All the other talk on here about cool bikes has made me post this. Two weeks ago I got a 2003 Jamis Aurora and I cannot believe how much difference there is between it and my old 1973 Varsity! Holy Moses, it is nice to actually feel you pedals move you forward, and actually being able to go faster than a three toed ground sloth is invigorating! It took me a 1/2 hour to test all the gears out when I test drove it. Enjoyed the test drive so much I got lost! The guy I bought it from looked relieved when I finally showed up and while he didn't admit it, I know he had a feeling I had stolen it.
At any rate, anyone who thinks there ain't much difference between an old and a new bike needs to try a new one just once. That's all it will take to make you wish for more! Thanks for listening...
thanks for the brief reviews. I'd like to hear more about the ride.
I'm angling for a Satellite (more in my price range and it is available locally... have done a test ride.)
the steel frame is something -- not as light as aluminum, but a better ride, and... you will notice out on the road that once you get up to speed, it really moves along. I have an old Bottecchia that I've used as a backup to an aluminum Felt. It is slower to start up from a stop, but once I get to speed... whooosh!
the Varsity is okay on the flats and when you are coasting... but up hills... yai!
I, too, am a very happy Jamis owner of a couple of weeks, although mine is the Coda Elite hybrid. I thought that would be the best solution to going on family rides, as my wife and daughter ride, respectively, a hybrid and mountain bike. It has been great thus far, but I still feel I'm missing a bit from my road bikes of the past, so perhaps down the line, I'll get a third bike - this time a road bike. Not sure though. The Coda Elite is toward the road bike end of the mountain bike/road bike spectrum.
Anyway, I'm glad your bike is working out for you and I have a bit of envy. It sounds like a very cool bike!!!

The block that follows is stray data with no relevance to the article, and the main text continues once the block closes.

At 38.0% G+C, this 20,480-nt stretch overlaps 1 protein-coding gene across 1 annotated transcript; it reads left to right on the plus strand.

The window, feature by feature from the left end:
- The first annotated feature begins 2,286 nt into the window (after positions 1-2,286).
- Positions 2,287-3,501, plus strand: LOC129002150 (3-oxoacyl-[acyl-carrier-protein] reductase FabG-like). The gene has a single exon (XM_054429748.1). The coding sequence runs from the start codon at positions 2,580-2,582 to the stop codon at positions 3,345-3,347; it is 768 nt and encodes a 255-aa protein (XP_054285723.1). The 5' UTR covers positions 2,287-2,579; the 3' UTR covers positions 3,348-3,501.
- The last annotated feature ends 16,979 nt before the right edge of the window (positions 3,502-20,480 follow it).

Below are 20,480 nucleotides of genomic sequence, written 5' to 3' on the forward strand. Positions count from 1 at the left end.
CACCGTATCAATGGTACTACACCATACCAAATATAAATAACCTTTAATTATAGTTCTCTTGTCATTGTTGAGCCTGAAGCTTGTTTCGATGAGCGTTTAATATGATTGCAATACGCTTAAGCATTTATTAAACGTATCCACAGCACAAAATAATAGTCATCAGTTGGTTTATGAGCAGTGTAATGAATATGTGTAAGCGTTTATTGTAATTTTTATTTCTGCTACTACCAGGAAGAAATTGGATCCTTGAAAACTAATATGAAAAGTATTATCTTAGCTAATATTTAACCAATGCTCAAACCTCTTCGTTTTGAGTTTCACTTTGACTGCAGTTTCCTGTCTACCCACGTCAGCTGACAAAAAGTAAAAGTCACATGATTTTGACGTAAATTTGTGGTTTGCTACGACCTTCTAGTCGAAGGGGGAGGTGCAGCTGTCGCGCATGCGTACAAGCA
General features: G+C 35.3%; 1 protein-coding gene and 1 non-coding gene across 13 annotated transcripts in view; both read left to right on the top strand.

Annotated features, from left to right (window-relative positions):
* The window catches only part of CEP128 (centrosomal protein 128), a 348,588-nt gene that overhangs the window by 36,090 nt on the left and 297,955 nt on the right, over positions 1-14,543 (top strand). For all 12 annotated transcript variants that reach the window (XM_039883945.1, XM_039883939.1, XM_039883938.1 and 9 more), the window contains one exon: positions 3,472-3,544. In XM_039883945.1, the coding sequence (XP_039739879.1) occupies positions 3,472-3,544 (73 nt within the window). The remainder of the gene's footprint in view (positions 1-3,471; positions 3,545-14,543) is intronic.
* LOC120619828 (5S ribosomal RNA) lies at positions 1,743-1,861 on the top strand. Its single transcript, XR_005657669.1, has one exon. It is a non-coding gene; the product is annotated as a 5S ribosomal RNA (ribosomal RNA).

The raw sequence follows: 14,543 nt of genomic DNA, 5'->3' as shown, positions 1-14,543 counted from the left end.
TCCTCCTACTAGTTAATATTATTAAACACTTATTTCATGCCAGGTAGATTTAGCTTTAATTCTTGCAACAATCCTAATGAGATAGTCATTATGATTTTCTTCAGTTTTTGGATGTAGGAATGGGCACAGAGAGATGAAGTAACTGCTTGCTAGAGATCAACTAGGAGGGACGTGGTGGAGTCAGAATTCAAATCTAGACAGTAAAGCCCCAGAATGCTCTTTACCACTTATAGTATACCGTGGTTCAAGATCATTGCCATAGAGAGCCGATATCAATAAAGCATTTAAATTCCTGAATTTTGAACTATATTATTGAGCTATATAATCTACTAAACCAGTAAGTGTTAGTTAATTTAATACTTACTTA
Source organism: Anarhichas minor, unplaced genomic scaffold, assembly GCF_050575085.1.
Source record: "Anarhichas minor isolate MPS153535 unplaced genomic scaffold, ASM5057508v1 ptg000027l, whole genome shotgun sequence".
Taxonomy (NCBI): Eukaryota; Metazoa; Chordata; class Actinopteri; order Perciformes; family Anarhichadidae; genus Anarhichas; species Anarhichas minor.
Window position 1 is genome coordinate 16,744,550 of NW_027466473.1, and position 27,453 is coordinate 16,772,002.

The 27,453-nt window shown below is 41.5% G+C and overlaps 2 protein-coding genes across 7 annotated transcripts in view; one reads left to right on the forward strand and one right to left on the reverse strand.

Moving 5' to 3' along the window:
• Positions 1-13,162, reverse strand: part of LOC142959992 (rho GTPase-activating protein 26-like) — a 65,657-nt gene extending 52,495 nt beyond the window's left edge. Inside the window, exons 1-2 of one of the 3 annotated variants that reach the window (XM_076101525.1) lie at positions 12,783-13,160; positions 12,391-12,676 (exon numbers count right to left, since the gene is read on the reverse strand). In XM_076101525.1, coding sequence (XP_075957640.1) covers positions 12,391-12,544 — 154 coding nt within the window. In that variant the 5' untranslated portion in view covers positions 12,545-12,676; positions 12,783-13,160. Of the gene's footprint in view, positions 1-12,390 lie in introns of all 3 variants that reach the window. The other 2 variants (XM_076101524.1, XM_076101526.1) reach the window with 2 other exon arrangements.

I think it's a great bike!!! The only thing I'm missing compared to my road bikes of the past is the ability to change handlebar positions. I used to love to get into a low bent over position with drop bars and change hand positions when doing things like climbing. At my current age though, I'm not sure how long I could maintain that type of position without having a back spasm or something.
I'd recommend the Coda Elite without reservation though. Can't tell you how much fun I'm having with that bike. I really love it. Well, I did get a flat yesterday, so I had to pull out my mountain bike as my daughter was waiting for me in the driveway to go out on a ride. That was fun too.
6 miles inland from the coast of Sussex, in the South East of England
Dale MT2000. Bianchi FS920 Kona Explosif. Giant TCR C. Boreas Ignis. Pinarello Fp Uno.
They have gone out of fashion now, but I still use them and so do the rest of my group. In fact I would say that a mountain bike is incomplete without them. They give you different riding positions, allow you to get more effort in the hills, and when out of the saddle climbing, they are a must. They also stop your hands falling off the end of the bars on bumpy ground, when you don't want to give the death grip just to hold on
They are called bars ends, and come in allsizes, lengths, styles and cost.